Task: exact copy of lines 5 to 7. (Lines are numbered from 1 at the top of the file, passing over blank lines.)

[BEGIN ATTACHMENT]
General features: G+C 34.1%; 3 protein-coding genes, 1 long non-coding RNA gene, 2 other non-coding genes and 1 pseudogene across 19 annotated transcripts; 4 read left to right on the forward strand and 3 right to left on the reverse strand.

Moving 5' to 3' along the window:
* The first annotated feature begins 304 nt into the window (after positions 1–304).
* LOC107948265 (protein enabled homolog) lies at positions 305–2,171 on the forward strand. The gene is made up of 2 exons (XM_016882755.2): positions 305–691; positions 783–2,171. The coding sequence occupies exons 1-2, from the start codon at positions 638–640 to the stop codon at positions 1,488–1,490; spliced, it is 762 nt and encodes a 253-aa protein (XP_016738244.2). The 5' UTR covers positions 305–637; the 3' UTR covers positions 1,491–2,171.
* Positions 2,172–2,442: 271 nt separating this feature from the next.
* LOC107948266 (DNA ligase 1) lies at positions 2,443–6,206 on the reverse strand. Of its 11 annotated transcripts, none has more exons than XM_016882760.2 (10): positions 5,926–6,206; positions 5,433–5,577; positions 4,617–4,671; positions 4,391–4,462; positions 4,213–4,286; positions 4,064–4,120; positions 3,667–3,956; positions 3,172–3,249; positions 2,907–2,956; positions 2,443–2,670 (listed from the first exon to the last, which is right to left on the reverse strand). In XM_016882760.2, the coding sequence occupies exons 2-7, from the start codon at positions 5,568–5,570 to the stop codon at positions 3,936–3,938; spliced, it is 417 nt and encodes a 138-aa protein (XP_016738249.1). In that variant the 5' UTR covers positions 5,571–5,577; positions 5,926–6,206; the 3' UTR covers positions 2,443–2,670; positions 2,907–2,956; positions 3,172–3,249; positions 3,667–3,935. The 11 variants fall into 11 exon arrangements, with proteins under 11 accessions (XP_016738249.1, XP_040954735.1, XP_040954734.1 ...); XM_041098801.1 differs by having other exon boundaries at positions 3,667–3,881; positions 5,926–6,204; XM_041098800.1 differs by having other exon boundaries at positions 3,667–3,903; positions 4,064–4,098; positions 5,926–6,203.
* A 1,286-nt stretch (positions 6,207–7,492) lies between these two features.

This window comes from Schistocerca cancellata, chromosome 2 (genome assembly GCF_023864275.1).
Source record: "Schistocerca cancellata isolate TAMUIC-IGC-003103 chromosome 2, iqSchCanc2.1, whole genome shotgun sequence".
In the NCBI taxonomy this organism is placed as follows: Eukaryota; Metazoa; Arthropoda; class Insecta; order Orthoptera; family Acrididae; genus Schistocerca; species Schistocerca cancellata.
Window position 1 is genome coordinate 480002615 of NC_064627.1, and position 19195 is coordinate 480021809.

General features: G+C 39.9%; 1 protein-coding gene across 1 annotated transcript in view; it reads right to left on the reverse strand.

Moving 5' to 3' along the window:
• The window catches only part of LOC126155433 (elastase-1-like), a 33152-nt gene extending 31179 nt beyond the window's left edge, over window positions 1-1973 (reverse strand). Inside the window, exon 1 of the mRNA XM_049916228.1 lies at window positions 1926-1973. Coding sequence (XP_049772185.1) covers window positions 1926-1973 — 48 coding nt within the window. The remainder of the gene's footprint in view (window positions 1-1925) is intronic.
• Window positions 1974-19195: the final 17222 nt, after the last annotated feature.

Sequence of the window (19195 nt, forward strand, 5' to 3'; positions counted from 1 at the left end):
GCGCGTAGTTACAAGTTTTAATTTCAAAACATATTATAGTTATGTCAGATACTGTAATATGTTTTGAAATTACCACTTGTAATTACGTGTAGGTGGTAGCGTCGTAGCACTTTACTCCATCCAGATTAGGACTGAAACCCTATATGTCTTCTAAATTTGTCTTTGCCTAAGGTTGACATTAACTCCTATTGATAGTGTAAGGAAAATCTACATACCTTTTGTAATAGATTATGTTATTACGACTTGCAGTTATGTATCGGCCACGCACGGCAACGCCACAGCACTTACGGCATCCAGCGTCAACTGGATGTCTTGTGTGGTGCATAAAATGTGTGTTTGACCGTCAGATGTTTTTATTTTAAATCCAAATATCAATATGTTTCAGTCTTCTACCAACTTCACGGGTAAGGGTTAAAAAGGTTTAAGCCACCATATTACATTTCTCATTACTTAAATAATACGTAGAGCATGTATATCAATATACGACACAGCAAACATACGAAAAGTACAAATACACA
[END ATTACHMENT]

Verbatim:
* Positions 2,172–2,442: 271 nt separating this feature from the next.
* LOC107948266 (DNA ligase 1) lies at positions 2,443–6,206 on the reverse strand. Of its 11 annotated transcripts, none has more exons than XM_016882760.2 (10): positions 5,926–6,206; positions 5,433–5,577; positions 4,617–4,671; positions 4,391–4,462; positions 4,213–4,286; positions 4,064–4,120; positions 3,667–3,956; positions 3,172–3,249; positions 2,907–2,956; positions 2,443–2,670 (listed from the first exon to the last, which is right to left on the reverse strand). In XM_016882760.2, the coding sequence occupies exons 2-7, from the start codon at positions 5,568–5,570 to the stop codon at positions 3,936–3,938; spliced, it is 417 nt and encodes a 138-aa protein (XP_016738249.1). In that variant the 5' UTR covers positions 5,571–5,577; positions 5,926–6,206; the 3' UTR covers positions 2,443–2,670; positions 2,907–2,956; positions 3,172–3,249; positions 3,667–3,935. The 11 variants fall into 11 exon arrangements, with proteins under 11 accessions (XP_016738249.1, XP_040954735.1, XP_040954734.1 ...); XM_041098801.1 differs by having other exon boundaries at positions 3,667–3,881; positions 5,926–6,204; XM_041098800.1 differs by having other exon boundaries at positions 3,667–3,903; positions 4,064–4,098; positions 5,926–6,203.
* A 1,286-nt stretch (positions 6,207–7,492) lies between these two features.